Food-borne and Waterborne Illness
Should a woman experiencing “traveler’s diarrhea” breastfeed her child while she is ill?
Yes. In fact, a nursing mother with diarrhea believed to have been caused by food or water sources should be encouraged to increase the frequency of breastfeeding while significantly increasing her own fluid intake.
Exclusive breastfeeding protects infants against travelers’ diarrhea. Breastfeeding is ideal rehydration therapy. Children who are suspected of having travelers’ diarrhea should breastfeed more frequently. Children in this situation should not be offered other fluids or foods that replace breastfeeding.
Breastfeeding mothers with travelers’ diarrhea should continue breastfeeding and increase their own fluid intake. The organisms that cause travelers’ diarrhea do not pass through breast milk. Use of oral rehydration salts by breastfeeding mothers and their children is fully compatible with breastfeeding. Breastfeeding mothers should carefully check the labels of over-the-counter antidiarrheal medications to avoid using bismuth subsalicylate compounds, which can lead to the transfer of salicylate to the child via breast milk. Fluoroquinolones and macrolides, which are commonly used to treat travelers’ diarrhea, are excreted in breast milk. The decision about the use of antibiotics such as fluoroquinolones and macrolides in nursing mothers should be made in consultation with the child’s primary health care provider. Most experts consider the use of short-term azithromycin compatible with breastfeeding.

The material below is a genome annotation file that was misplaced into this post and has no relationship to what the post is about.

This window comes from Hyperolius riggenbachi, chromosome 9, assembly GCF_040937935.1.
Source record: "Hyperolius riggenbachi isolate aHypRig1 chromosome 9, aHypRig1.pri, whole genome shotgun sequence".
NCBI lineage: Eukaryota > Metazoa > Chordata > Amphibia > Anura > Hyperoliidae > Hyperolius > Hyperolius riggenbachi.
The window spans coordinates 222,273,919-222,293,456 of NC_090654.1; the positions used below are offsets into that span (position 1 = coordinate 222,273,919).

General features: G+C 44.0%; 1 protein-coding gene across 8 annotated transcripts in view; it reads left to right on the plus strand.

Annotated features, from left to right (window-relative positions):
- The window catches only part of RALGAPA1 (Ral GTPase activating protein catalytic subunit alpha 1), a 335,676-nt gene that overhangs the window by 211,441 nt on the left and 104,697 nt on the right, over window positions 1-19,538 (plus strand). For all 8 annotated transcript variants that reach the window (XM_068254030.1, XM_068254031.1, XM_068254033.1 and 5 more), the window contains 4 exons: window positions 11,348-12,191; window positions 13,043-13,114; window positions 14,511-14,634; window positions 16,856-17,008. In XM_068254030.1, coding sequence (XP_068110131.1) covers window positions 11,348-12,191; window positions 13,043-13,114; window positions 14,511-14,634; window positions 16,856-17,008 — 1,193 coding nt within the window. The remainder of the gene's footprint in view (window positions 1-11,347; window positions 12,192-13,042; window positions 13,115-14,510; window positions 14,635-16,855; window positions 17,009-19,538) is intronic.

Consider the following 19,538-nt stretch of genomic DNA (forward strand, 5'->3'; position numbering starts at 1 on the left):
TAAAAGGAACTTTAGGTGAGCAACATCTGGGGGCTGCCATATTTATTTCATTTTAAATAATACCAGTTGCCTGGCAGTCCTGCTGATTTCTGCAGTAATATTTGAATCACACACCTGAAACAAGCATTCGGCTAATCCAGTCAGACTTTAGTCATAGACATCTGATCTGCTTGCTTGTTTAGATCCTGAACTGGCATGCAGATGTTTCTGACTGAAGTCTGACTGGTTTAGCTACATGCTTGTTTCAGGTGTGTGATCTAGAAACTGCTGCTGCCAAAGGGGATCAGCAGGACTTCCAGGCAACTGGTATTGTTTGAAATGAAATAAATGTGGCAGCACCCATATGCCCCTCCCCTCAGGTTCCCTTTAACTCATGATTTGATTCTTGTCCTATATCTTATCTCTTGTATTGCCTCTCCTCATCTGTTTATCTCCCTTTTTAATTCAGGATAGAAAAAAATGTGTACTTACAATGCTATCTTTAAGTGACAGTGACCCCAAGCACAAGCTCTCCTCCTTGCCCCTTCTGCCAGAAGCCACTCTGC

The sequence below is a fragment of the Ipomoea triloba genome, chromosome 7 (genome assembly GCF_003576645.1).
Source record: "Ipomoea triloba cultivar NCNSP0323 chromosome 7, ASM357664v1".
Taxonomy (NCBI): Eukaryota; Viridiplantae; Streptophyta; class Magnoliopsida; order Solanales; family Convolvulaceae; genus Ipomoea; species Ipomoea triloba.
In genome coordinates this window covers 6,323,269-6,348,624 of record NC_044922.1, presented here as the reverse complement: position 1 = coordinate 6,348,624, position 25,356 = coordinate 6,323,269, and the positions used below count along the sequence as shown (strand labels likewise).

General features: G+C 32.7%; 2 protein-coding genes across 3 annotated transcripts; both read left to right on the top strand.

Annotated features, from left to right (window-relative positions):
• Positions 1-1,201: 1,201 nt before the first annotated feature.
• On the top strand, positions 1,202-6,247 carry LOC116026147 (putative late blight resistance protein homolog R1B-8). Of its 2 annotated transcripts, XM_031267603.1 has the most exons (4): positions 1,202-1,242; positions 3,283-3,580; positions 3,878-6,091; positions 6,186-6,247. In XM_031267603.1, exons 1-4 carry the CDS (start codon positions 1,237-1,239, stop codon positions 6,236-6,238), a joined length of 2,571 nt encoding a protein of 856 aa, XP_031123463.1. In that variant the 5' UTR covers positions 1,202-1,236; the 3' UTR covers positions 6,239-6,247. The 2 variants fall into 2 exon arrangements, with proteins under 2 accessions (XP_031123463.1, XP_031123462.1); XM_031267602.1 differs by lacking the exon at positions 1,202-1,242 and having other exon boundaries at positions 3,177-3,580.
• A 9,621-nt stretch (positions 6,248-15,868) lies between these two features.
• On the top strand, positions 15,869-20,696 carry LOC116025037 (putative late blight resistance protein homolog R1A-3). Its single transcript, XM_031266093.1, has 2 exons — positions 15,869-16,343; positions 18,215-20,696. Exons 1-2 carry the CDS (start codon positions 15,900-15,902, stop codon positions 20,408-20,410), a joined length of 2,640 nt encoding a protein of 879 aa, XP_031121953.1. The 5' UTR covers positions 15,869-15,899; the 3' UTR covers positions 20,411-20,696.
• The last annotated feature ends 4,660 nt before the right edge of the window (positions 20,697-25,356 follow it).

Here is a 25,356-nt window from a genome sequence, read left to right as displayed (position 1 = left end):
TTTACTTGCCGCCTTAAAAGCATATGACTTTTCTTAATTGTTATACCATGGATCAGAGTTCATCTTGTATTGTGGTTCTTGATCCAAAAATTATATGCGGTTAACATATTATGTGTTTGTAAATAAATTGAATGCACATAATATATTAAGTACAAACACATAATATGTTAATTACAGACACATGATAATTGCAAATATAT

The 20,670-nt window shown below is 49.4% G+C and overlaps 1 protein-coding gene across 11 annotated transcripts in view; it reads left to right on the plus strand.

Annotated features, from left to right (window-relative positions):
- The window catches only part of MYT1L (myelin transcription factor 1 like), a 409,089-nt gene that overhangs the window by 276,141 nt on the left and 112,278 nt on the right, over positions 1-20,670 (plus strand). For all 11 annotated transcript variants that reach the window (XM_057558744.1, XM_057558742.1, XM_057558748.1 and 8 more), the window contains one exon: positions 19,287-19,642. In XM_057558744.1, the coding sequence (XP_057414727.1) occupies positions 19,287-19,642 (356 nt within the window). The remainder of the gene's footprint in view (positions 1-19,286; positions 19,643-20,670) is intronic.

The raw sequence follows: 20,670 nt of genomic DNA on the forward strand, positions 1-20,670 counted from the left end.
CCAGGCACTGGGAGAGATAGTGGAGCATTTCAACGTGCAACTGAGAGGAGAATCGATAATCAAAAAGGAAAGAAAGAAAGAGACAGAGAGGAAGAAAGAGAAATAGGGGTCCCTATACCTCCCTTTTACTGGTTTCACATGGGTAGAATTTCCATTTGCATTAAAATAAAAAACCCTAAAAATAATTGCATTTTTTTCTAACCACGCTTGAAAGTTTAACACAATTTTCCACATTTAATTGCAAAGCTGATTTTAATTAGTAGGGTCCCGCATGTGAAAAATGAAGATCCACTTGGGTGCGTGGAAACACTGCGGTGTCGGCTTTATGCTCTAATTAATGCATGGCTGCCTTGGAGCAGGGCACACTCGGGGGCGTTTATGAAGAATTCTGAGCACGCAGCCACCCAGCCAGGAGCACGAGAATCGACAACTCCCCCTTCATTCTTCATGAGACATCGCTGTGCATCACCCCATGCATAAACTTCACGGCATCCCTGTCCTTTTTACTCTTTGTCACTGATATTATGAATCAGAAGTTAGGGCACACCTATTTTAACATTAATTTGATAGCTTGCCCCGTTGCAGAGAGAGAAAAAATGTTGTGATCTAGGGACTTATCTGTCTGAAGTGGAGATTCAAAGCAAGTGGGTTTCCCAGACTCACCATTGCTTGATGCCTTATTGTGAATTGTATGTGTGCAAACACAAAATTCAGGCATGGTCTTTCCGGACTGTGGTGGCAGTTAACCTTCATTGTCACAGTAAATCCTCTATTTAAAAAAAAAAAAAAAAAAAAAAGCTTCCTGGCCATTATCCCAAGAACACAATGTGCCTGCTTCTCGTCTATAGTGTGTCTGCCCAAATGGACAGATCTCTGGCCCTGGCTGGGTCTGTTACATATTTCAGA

Source: NCID Yellow Book
- Page last reviewed: May 11, 2016
- Page last updated: May 11, 2016
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